What California can do to improve children’s mental health

California kids are in trouble. Unprecedented levels of toxic stress and trauma resulting from the pandemic have exacerbated a pre-existing crisis in children’s mental health.

Even before the pandemic began, rates of teen suicide and self-harm were on the rise. Now, nearly two years into the pandemic, the social isolation, emotional disconnection, economic stress and physical impact of COVID have taken their toll on our young people and exacerbated an already critical problem.

The Little Hoover Commission, the California government’s independent watchdog, is calling on the state to strengthen its support system for the mental and emotional well-being of children. The state must appoint an accountable leader, set clear goals, encourage coordination, and use schools as key sites to help children. This will ensure that the state uses funds dedicated to the mental and emotional well-being of children effectively and in the way that has the most impact, in the short and long term.

COVID has had a unique piercing impact. This has been a major cause of stress and anxiety as pandemic-related safety measures – including social distancing and remote learning – cut many children off from their usual sources of support.

Chronic stress affects many children’s ability to regulate their emotions and behaviors, to pay attention, and to start and finish tasks. Educators see this firsthand.

As many children returned to in-person learning this fall, school districts reported skyrocketing absenteeism rates and an increase in student misconduct. Worse still, at the start of 2021, ER visits for suspected suicide attempts were almost 51% higher among teenage girls and 4% higher among teenage boys compared to the same time in 2019.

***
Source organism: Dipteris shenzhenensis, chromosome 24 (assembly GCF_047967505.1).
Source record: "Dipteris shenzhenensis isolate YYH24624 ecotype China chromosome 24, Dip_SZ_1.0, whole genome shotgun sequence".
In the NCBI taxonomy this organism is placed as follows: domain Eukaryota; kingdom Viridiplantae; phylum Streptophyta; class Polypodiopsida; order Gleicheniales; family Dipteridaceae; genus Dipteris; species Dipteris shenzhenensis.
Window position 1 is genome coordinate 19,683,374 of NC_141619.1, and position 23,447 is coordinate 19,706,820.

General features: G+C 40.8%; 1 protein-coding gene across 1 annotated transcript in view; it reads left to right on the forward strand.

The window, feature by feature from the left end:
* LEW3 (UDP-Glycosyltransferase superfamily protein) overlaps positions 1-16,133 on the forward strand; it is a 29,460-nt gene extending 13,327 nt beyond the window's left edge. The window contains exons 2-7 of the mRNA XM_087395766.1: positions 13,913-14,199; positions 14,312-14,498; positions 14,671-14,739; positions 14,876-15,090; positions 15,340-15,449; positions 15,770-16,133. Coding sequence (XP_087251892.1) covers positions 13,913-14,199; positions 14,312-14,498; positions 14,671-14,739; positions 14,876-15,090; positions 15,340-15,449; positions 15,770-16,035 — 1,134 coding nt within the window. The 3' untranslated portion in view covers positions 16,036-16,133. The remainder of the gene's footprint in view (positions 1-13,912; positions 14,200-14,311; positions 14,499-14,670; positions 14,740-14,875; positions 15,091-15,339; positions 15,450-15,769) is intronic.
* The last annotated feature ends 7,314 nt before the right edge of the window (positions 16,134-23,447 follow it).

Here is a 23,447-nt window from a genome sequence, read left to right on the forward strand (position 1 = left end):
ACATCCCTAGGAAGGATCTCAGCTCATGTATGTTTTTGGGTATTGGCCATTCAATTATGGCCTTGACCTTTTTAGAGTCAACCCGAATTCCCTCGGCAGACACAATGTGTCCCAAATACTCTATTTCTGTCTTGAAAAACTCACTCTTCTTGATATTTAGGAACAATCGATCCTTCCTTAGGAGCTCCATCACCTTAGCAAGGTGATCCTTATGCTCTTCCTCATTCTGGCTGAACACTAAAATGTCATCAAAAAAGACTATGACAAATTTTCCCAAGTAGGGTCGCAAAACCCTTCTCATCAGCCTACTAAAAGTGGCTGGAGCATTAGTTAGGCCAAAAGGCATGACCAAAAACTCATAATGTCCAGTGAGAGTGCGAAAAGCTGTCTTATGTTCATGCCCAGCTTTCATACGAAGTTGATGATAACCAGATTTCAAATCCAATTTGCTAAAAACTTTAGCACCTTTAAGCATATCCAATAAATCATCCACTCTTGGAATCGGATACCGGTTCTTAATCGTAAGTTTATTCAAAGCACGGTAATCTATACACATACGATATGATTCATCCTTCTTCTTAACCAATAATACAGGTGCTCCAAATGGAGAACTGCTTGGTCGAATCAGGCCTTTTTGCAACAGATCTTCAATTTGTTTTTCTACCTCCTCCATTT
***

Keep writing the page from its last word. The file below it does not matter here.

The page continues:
Major national organizations declared a state of emergency for children’s mental health this fall. The US surgeon general released an advisory last month with recommendations to support children amid the mental health crisis.

But California has long struggled to adequately support the mental and emotional well-being of children.

Its child mental health support system faces a host of systemic barriers – including decentralization and workforce shortages – that prevent children from accessing much-needed mental health services. . In 2018, California ranked 48th nationally for providing mental health services to children.

Additionally, access to care is often more difficult for young people from minority and low-income communities, who have also borne the brunt of the effects of the pandemic.

The good news is that Governor Gavin Newsom and the Legislature have taken critical steps to improve California’s child mental health support system. Last year, they created the Child and Youth Behavioral Health Initiative – a $4.4 billion investment in developing a comprehensive mental health care system for Californians from birth to 25 years.

In our report, COVID-19 and Children’s Mental Health, the commission calls for additional reforms to ensure the behavioral health initiative realizes its potential:

First, establish a single point of global leadership for children’s mental health. This statewide leader should be responsible for creating clear plans to coordinate and implement the Child and Youth Behavioral Health Initiative.

Second, set yourself clear results goals. The state should set goals for children’s mental health based on key metrics related to general mental well-being, access to care, and quality of care.

Third, promote coordination around children’s mental health care and services. The state should increase the support and technical assistance it provides to counties, health plans, and other mental health providers. By cultivating a culture around collaboration and support, state and local governments can work better together to advance statewide goals.

Finally, centering schools as sites of support for the mental well-being of children. The state should encourage schools to develop comprehensive plans to coordinate student mental health services, use and share data, and integrate new and existing funding to create sustainable mental wellness programs.

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